Lawyers in Scotland are calling for a restriction preventing victims of historical child abuse from seeking justice to be lifted.
“As the law currently stands victims of child abuse must make claims for compensation within three years of the abuse taking place or by their 19th birthday, which is wholly unfair given the sensitive nature of the circumstances,” explained Gordon Dalyell, representative of the Association of Personal Injury Lawyers (APIL) in Scotland, a not-for-profit campaign group for injured people.
APIL is responding to a Scottish Government consultation to remove the limitation period for child abuse cases, which closes on 18 September.
“At the time of the abuse the victim would have been young, vulnerable, and may not have realised that what was happening was wrong,” said Mr Dalyell. “It can take along time for someone to recognise how the course of his or her life has been affected by the abuse endured as a child.
“They also may have repressed memories which surface later in life after suffering sexual,physical or psychological trauma. The law needs to recognise the reasons why victims do not always come forward to make claims sooner, and make provisions for them”.
Mr Dalyell said judges rarely exercise their power to use discretion and allow cases which are beyond the three-year period to proceed. “To lift the limitation period would introduce clarity and certainty for victims and the courts. It is also likely that more cases will settle out of court as the complication of limitation issues will no longer have to be dealt with,” he said.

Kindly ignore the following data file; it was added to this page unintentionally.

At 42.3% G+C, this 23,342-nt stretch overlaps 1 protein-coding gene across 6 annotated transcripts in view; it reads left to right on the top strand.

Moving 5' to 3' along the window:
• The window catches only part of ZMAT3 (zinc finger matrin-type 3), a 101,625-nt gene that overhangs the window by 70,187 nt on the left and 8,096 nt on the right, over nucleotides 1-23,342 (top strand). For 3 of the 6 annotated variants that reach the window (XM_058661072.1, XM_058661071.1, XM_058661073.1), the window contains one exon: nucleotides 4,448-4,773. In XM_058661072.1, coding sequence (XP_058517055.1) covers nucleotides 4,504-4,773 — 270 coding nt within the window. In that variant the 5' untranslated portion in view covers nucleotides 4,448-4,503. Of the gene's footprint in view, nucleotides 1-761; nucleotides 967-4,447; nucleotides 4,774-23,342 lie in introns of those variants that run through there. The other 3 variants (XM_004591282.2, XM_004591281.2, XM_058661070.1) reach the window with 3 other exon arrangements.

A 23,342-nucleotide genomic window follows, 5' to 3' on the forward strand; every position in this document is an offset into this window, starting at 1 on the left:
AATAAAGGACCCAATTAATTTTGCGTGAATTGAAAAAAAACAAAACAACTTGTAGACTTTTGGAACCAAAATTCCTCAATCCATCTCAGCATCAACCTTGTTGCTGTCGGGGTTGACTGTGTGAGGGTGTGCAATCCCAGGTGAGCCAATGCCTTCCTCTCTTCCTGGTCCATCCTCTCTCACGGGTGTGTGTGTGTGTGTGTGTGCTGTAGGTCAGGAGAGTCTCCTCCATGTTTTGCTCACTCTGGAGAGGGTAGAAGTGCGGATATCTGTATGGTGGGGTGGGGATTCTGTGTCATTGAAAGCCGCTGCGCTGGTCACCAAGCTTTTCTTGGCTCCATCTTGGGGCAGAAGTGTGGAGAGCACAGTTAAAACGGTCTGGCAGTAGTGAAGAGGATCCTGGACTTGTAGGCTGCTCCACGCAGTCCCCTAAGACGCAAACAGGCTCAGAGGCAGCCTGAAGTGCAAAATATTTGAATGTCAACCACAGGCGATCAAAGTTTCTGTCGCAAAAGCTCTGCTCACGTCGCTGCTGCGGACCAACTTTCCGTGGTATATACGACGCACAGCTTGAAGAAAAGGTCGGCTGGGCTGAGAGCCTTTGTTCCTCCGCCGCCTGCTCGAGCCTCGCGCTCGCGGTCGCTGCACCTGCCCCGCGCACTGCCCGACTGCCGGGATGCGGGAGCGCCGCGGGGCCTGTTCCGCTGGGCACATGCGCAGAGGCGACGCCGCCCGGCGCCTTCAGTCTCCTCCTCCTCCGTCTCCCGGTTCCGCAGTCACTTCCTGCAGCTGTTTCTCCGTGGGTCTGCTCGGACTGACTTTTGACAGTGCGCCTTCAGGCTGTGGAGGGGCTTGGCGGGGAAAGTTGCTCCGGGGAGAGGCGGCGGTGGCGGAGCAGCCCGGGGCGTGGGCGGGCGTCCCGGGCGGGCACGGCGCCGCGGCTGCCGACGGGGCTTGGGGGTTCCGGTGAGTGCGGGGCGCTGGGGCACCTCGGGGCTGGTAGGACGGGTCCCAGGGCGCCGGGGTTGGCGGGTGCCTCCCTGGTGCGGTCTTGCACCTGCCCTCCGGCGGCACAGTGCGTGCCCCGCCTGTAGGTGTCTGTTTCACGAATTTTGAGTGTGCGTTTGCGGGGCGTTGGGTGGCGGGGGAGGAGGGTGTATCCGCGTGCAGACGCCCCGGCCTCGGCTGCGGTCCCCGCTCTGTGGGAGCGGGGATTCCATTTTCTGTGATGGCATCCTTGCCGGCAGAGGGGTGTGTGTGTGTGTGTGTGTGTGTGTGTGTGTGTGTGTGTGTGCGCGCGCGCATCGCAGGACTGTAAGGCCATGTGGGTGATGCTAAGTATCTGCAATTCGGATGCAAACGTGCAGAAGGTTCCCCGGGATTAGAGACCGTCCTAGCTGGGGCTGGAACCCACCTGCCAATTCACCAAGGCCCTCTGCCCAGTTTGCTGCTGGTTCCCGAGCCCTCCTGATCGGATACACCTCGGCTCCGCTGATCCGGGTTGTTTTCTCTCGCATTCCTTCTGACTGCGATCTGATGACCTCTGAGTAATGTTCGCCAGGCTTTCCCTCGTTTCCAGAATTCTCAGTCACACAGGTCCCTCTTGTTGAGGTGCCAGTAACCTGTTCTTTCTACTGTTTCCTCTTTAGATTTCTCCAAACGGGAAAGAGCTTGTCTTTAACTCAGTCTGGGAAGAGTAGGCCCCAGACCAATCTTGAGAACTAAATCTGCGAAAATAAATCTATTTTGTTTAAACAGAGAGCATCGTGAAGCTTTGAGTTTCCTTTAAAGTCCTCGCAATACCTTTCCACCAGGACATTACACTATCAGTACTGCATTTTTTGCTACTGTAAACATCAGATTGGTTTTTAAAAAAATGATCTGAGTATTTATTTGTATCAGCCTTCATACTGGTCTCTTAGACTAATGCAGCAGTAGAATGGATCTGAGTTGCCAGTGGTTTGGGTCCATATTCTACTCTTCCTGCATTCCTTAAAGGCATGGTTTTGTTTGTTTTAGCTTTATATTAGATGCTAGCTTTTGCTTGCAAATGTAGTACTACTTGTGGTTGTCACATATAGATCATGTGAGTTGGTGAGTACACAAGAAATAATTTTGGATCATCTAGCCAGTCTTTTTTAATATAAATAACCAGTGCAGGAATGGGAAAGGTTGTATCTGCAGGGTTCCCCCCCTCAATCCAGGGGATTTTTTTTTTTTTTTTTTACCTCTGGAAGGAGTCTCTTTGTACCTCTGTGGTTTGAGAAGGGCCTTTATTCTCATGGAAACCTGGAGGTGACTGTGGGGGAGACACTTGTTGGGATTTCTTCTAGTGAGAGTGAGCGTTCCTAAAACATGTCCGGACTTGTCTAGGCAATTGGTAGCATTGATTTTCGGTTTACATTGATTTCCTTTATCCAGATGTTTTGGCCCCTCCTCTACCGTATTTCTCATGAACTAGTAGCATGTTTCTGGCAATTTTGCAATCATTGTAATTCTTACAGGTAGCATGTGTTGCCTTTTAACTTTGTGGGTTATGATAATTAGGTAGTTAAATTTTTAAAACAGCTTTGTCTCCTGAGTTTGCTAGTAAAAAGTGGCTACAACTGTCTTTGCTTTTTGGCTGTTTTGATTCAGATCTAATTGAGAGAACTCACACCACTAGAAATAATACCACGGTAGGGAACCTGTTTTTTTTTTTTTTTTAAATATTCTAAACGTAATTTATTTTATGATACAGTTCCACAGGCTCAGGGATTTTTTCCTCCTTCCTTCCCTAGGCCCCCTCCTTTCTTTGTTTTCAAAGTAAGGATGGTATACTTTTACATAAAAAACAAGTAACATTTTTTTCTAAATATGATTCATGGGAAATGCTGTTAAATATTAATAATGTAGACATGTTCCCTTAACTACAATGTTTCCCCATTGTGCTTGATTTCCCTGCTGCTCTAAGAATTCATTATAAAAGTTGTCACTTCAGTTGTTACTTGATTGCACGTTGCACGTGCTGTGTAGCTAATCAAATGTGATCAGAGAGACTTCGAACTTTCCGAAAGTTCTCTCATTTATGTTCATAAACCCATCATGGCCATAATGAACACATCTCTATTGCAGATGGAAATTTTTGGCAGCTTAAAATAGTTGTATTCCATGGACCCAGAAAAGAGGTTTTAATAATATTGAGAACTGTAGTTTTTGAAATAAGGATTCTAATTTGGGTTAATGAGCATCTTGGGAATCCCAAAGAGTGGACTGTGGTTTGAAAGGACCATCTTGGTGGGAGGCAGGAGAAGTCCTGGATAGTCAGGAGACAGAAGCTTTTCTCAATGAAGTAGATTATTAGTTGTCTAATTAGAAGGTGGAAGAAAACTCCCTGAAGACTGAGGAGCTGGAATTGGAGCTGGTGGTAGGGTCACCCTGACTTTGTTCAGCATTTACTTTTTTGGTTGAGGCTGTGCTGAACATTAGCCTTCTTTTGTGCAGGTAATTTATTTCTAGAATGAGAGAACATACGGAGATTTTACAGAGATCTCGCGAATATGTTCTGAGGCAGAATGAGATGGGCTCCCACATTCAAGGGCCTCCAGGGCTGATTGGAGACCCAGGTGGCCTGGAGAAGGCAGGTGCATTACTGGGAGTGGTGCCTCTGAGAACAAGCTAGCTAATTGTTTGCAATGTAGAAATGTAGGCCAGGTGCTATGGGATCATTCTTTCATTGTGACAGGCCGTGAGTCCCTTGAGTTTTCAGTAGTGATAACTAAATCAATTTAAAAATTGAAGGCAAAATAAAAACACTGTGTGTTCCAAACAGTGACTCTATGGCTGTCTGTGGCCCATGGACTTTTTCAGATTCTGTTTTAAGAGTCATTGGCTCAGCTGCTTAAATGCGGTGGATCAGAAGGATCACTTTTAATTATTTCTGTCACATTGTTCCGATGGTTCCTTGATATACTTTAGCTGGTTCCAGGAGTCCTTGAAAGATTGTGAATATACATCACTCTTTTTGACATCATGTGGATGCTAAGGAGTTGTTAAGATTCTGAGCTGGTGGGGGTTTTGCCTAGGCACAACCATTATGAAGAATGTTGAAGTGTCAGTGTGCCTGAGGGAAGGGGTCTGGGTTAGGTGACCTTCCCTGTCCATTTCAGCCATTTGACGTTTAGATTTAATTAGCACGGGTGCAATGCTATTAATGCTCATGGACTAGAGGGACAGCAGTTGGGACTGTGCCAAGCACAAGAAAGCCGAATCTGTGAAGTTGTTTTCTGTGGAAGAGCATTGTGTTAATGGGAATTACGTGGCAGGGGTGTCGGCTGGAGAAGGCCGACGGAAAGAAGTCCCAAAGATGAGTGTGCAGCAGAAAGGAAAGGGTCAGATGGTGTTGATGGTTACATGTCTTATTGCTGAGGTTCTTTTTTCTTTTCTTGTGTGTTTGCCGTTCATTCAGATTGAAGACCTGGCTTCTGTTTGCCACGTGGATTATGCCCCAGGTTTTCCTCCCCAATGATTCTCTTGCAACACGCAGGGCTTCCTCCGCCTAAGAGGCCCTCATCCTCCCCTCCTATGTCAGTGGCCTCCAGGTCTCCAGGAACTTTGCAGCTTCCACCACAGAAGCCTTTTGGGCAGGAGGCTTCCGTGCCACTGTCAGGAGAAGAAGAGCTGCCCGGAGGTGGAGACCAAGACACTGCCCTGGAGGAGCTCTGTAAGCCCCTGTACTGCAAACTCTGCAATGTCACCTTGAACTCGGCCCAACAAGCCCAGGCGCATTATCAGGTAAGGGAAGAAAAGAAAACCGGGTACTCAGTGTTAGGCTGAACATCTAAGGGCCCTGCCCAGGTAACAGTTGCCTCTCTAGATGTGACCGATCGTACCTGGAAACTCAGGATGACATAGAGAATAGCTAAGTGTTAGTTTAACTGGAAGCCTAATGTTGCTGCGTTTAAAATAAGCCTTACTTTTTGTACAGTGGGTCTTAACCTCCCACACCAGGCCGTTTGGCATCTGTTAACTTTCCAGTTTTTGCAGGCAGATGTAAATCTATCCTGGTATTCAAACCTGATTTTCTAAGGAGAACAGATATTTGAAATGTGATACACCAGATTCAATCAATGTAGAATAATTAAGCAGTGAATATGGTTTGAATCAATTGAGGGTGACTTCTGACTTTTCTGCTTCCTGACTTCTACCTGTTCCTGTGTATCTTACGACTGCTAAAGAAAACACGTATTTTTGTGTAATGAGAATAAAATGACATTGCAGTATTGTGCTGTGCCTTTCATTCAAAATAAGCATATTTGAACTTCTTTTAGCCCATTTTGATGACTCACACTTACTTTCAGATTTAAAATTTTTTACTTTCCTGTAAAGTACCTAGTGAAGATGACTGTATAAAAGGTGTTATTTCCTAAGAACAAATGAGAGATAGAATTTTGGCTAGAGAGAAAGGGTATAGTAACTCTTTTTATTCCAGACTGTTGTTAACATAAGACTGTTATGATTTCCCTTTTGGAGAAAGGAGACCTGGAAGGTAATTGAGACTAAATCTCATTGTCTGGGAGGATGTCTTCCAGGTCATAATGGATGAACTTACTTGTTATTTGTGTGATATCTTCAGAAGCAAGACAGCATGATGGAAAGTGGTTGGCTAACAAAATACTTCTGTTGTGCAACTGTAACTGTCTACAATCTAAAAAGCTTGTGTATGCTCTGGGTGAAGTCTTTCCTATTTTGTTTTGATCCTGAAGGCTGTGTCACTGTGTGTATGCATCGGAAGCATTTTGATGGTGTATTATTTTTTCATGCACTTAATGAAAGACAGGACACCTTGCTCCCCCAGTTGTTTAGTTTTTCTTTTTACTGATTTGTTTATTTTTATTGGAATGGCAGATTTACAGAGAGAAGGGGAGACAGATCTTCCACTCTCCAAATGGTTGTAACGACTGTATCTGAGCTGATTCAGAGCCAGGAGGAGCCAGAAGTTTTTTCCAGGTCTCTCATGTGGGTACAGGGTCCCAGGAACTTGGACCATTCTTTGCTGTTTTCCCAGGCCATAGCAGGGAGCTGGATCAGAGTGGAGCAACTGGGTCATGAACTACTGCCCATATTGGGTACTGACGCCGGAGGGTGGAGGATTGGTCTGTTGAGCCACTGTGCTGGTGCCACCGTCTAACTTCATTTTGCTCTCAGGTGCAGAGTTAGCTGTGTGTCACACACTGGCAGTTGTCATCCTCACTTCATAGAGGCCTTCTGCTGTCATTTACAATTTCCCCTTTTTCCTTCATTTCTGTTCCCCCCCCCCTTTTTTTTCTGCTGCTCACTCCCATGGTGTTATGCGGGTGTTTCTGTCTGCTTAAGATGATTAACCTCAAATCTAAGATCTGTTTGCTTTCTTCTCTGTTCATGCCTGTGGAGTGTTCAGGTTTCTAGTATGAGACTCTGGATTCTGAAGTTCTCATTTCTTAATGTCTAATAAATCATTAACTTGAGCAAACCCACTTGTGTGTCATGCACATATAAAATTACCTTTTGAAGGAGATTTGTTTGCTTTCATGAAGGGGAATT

“But ultimately it is only right in a fair and just society that victims should have the chance for their cases to be heard, no matter how much time has passed.”
Notes to editors:
• The Scottish Government consultation paper on ‘the removal of the three year limitation period from civil actions for damages for personal injury for in care survivors of historical child abuse’ is here: http://www.gov.scot/Publications/2015/06/5970
• APIL (Association of Personal Injury Lawyers) is a not-for-profit organisation whose members are dedicated to campaigning for improvements in the law to help people who are injured or become ill through no fault of their own.
• For more information contact APIL’s assistant press and communications officer Ben Yates on t: 0115 943 5431, e: firstname.lastname@example.org.